We used **IQR **when we were more interested in middle value and less interested in extremes.

**Variance**

Variance is one of the important measures of dispersion, Variance measures the variability of the data around its mean or average. In other words, variance indicates how the data is deviated or dispersed from its mean or average. High variance means there is more variability or we can say that the data deviates more from its mean whereas low variance means there is less variability. If the variance is zero that means all the values in the data are identical. Variance can never be negative. It is denoted by (sigma square).

**The formula for population variance:**

where **N** is the population size and **X*** *are data points and

**μ**is the population mean.

**The formula for sample variance:**

where **n **is the sample size and **X **are the data points and x̄ (*X-bar*) is the sample mean.

Let’s understand variance with an example

Suppose I am traveling from Indore to Bhopal by car, my car speed data is 0,30,60,50,80,100 the average speed of the car is 53.33. Now we calculate the variance of car speed data, we get the variance of 1055.55(by population formula). As we see variance is too far from its average which indicates our variance is too high which means my car speed is fluctuating a lot. So in conclusion, we say that the driver driving a car roughly means he is not a good driver because the car speed data varies a lot.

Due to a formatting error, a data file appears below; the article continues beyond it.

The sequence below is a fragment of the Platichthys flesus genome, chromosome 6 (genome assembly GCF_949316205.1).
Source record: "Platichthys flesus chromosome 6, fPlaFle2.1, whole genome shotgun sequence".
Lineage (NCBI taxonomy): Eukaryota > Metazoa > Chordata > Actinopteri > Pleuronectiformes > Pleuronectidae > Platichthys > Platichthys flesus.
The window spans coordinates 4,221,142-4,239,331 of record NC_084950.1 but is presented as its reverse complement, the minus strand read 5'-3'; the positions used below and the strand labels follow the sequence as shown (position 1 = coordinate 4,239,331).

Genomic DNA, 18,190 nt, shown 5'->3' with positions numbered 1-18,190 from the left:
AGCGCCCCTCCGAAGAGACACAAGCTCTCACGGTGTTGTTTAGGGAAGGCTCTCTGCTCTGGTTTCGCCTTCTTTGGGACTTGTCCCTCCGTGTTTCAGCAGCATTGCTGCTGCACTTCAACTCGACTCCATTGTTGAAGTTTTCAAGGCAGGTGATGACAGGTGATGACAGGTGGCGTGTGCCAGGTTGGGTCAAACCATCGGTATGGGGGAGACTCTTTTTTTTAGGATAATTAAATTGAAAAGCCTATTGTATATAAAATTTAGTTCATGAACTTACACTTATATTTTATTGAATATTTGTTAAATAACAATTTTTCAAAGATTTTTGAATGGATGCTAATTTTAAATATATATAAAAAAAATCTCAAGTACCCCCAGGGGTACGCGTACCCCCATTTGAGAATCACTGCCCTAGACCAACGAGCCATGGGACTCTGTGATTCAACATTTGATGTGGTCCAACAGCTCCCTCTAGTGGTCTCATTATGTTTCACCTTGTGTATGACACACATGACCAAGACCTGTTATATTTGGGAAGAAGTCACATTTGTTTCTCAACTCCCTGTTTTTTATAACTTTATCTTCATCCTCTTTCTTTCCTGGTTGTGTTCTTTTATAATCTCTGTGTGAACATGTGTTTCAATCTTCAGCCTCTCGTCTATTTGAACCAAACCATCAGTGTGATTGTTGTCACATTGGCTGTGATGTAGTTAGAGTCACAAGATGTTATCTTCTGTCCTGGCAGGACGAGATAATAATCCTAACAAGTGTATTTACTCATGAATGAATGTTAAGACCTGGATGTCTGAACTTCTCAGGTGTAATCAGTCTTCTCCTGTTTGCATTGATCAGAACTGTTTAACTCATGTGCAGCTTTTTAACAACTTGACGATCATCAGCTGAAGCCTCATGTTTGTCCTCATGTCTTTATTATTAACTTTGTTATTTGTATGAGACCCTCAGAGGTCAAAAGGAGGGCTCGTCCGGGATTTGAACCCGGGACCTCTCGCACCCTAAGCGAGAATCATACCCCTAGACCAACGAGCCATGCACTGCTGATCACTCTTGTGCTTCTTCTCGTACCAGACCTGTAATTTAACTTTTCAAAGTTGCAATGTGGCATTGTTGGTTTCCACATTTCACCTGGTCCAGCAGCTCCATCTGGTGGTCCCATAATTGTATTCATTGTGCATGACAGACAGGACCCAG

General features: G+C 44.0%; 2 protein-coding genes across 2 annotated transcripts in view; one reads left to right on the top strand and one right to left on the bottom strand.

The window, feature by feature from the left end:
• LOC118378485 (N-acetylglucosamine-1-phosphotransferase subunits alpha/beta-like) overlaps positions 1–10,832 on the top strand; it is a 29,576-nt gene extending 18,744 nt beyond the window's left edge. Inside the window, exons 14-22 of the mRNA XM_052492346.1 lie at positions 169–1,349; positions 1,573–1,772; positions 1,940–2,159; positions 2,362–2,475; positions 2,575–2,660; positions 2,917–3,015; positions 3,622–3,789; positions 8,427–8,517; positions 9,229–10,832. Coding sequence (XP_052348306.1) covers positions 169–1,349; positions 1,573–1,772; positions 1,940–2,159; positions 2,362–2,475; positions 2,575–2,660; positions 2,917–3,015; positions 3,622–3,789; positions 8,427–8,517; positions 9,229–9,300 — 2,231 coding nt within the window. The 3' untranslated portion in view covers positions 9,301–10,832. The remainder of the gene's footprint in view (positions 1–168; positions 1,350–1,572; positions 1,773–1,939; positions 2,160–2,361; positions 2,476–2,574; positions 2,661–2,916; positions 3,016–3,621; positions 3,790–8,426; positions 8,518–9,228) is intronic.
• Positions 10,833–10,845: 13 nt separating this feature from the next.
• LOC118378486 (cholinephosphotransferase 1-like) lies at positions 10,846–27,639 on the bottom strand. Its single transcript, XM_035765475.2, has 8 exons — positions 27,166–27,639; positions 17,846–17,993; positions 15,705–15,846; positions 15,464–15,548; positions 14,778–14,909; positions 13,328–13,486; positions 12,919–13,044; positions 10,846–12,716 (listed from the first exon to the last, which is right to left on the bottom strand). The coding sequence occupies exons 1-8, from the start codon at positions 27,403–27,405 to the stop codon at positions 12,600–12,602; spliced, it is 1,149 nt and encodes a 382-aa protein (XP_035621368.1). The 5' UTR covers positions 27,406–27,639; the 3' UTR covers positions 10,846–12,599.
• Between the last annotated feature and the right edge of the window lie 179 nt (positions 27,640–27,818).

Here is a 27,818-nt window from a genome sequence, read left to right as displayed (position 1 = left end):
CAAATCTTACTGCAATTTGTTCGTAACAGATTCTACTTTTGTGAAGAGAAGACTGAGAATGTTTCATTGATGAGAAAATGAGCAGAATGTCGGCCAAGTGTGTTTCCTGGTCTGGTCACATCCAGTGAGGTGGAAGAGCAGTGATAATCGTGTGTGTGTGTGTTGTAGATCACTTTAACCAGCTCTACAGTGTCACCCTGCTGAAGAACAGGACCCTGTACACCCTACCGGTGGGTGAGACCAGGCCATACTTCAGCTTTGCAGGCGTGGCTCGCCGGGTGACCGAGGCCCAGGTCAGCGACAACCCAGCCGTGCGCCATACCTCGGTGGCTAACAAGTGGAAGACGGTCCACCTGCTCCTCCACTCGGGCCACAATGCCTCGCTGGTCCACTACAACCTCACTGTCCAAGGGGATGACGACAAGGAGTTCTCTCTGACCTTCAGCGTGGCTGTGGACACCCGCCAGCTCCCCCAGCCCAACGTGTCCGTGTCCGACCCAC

**Standard Deviation**

Standard deviation is an important measure of dispersion and is frequently used in statistics. Standard deviation is simply the square root of variance. It indicates how far away the dispersion of the dataset is from its mean. It is denoted by (sigma). Simply standard deviation helps us find the data’s spread about its mean or average. A low Standard deviation indicates that the data are less spread from their average whereas a high standard deviation indicates the data are more spread out from its average.

**The formula of standard deviation for population:**

where **N **is the population size and **X **is the data points and μ is the sample mean.

**The formula of standard deviation for the sample:**

where **n **is the sample size, **X **is the data points, and x̄ (*X-bar*) is the sample mean.

Let’s take the above example of car speed data, the variance is 1055.55, we calculate the standard deviation which is **32.48,** so this indicates that our data fluctuates between **53.33 ± 32.48** (if take one standard deviation, that is 68% of the total data).

In financial risk management, investors often worry about the volatility of return i.e. how much the return spreads from the average. Standard deviation helps to provide a measure of the volatility of return and is considered to be a very important measure of risk.

### Summary

In this tutorial, we have discussed the measures of dispersion or measures of variability. we have discussed the Range, Interquartile range (IQR), Variance, and Standard deviation with a real-life example.